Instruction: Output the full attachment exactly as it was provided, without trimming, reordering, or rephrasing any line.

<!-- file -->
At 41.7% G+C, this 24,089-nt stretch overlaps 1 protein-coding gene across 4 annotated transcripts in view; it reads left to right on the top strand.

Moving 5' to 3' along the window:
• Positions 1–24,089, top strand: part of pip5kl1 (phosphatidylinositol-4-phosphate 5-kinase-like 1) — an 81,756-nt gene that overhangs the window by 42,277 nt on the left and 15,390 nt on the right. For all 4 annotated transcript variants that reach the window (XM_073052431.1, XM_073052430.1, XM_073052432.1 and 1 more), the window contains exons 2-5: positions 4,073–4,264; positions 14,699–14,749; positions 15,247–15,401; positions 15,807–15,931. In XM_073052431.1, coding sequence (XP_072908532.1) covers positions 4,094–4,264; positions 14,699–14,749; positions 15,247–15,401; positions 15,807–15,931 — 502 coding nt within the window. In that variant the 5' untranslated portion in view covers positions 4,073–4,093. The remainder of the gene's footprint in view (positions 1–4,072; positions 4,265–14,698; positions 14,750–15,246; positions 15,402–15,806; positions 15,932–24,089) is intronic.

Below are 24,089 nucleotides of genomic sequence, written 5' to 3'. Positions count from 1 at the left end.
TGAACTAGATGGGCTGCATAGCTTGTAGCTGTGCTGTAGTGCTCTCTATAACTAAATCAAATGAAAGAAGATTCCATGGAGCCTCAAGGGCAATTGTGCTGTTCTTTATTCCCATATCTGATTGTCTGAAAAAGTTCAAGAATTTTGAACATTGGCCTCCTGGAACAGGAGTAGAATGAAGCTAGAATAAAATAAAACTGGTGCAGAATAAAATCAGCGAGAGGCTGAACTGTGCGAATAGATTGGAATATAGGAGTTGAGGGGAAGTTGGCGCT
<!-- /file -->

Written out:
At 41.7% G+C, this 24,089-nt stretch overlaps 1 protein-coding gene across 4 annotated transcripts in view; it reads left to right on the top strand.

Moving 5' to 3' along the window:
• Positions 1–24,089, top strand: part of pip5kl1 (phosphatidylinositol-4-phosphate 5-kinase-like 1) — an 81,756-nt gene that overhangs the window by 42,277 nt on the left and 15,390 nt on the right. For all 4 annotated transcript variants that reach the window (XM_073052431.1, XM_073052430.1, XM_073052432.1 and 1 more), the window contains exons 2-5: positions 4,073–4,264; positions 14,699–14,749; positions 15,247–15,401; positions 15,807–15,931. In XM_073052431.1, coding sequence (XP_072908532.1) covers positions 4,094–4,264; positions 14,699–14,749; positions 15,247–15,401; positions 15,807–15,931 — 502 coding nt within the window. In that variant the 5' untranslated portion in view covers positions 4,073–4,093. The remainder of the gene's footprint in view (positions 1–4,072; positions 4,265–14,698; positions 14,750–15,246; positions 15,402–15,806; positions 15,932–24,089) is intronic.

Below are 24,089 nucleotides of genomic sequence, written 5' to 3'. Positions count from 1 at the left end.
TGAACTAGATGGGCTGCATAGCTTGTAGCTGTGCTGTAGTGCTCTCTATAACTAAATCAAATGAAAGAAGATTCCATGGAGCCTCAAGGGCAATTGTGCTGTTCTTTATTCCCATATCTGATTGTCTGAAAAAGTTCAAGAATTTTGAACATTGGCCTCCTGGAACAGGAGTAGAATGAAGCTAGAATAAAATAAAACTGGTGCAGAATAAAATCAGCGAGAGGCTGAACTGTGCGAATAGATTGGAATATAGGAGTTGAGGGGAAGTTGGCGCT